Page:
"I bleed blue," said Mark Catt. "If we have to pull back, then we had better pull back."
Those were the words of the 35-year teacher during the second of three planned informational meetings on proposed budget cuts in the Palestine Unit 3 school district.
Last month, Superintendent Joe Sornberger informed the public that the district is in financial trouble and would need to borrow money to get through this year, and would have to make staff and extracurricular activity cuts totally as much as $582,000. During Wednesday night's meeting, Sornberger presented his recommendations to the board and public for meeting that goal.
Sornberger has proposed cutting one elementary teacher, a social studies teacher, a special-education teacher, a math teacher, a physical education teacher, an English teacher, and the band and music teaching positions. As staff retire over the next two years, business and art positions and an additional elementary teacher position would not be filled.
Sornberger stressed that he is not recommending cutting individuals, but cutting the position. Most of the subjects would still be taught by remaining qualified teachers.
Extracurricular activities that would be cut include junior-high baseball, softball, track and scholastic bowl. High-school cuts would include golf, scholastic bowl and track.
The recommendations do not include further cuts to aides, cooks, janitorial or bus drivers that are also needed to balance the budget.
Sornberger further recommended that junior-high girls' basketball, junior-high boys' basketball, fifth- and sixth-grade basketball, high-school football and girls' basketball also be cut if they cannot be funded.
"I know that's a lot," Sornberger said. "Cuts are unpopular, and do not benefit the children."
While the cuts seem extreme, doing nothing would be worse for the district as a whole. The combination of reduced or prorated payments and late payments from the state has the district short about $800,000. Sornberger said Unit 3 will be out of cash to pay bills and meet payroll in late March or April. While the cuts are a strategic plan for the next two years, the district will have to borrow money and look at working cash bonds for the future.
Sornberger noted the problem there is that banks are reluctant to loan money to institutions supported by the state at this time.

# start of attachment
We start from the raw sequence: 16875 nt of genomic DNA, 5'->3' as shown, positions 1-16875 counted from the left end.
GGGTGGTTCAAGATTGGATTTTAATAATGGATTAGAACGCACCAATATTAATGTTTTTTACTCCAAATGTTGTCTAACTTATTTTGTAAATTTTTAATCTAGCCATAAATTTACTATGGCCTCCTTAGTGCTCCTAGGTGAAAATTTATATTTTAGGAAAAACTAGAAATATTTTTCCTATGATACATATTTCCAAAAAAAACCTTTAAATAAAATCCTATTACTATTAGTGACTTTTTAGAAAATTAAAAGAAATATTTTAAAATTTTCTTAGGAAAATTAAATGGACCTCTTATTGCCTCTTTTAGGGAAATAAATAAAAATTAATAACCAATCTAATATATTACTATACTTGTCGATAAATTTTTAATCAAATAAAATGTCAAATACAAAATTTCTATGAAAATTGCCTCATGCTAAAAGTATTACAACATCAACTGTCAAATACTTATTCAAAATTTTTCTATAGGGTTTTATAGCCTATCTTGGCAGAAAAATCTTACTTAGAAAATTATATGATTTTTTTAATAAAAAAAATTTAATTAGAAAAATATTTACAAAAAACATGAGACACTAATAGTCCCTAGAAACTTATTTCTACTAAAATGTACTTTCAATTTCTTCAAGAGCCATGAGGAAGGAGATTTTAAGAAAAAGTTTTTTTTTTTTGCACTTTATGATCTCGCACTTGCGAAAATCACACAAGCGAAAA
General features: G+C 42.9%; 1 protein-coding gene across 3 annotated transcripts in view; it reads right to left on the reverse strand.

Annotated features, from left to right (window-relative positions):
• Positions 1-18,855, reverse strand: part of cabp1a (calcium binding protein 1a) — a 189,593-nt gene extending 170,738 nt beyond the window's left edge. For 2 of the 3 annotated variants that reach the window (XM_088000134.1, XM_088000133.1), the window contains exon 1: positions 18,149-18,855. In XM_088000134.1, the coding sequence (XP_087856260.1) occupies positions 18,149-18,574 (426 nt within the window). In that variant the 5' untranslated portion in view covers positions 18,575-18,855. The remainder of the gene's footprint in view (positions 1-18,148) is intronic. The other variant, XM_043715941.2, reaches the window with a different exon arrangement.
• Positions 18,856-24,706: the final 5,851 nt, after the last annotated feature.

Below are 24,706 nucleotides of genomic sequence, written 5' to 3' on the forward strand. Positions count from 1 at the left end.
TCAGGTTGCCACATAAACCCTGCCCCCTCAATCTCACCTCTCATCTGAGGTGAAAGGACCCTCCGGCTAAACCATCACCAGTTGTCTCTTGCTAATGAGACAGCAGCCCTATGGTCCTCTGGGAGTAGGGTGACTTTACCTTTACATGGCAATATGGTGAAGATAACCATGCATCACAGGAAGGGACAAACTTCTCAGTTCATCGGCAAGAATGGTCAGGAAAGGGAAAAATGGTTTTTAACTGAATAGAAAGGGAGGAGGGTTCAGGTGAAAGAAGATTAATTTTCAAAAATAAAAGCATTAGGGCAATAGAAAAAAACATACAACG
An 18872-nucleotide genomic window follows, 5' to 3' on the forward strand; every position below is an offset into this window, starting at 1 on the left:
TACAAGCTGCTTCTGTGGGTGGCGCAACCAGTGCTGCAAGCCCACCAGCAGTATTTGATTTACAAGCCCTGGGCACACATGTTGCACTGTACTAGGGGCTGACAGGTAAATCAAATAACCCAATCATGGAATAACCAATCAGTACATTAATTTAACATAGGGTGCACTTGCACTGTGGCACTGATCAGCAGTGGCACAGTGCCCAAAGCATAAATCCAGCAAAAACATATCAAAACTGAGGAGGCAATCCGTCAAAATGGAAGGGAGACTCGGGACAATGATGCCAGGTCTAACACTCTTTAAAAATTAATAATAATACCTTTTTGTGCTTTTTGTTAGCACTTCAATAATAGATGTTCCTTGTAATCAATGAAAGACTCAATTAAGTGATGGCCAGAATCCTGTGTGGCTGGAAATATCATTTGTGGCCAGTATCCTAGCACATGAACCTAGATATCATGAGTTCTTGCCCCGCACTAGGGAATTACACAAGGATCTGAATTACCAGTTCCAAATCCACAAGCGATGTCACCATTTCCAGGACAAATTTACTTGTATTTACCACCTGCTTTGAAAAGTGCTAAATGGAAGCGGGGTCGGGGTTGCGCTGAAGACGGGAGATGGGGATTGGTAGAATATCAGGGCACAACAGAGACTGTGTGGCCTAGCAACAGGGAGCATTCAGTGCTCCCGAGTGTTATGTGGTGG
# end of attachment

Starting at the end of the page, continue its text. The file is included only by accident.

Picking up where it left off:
"Long-term borrowing is not a solution," Sornberger said. "We must balance the budget. It is the only way to recover."
Sornberger explained that if the district did become financially unstable and the state had to step in, a committee would be assigned to make the decisions for the district. "That scares me," he said.
After Sornberger presented his recommendations and explained the financial need, the question of consolidation was raised by Carl Heldebrandt. "Are we delaying the inevitable?" he asked.
Sornberger addressed the question of consolidation in two parts. One, that he has been working towards the goal of keeping Palestine as an existing school district. But he said if he is told to investigate consolidation, he would. Two, consolidation is a long process that may or not solve the district's problems.
The other options of annexation or deactivation also present their own questions and would have even less favorable results.
While several specific questions were asked about making cuts to utilities, volunteer staff, the effect a lack of extracurricular activities would have on students, and what would still be available, Sornberger could only say it will depend on what the board decides to do over next couple of months. Once the board decides on a course of action, then he could get into specifics.
"Students will still receive the education needed to meet graduation requirements," said board member Don Wagoner.
"The goal is to keep the school district here," Sornberger said. "First year, it is going to be rough."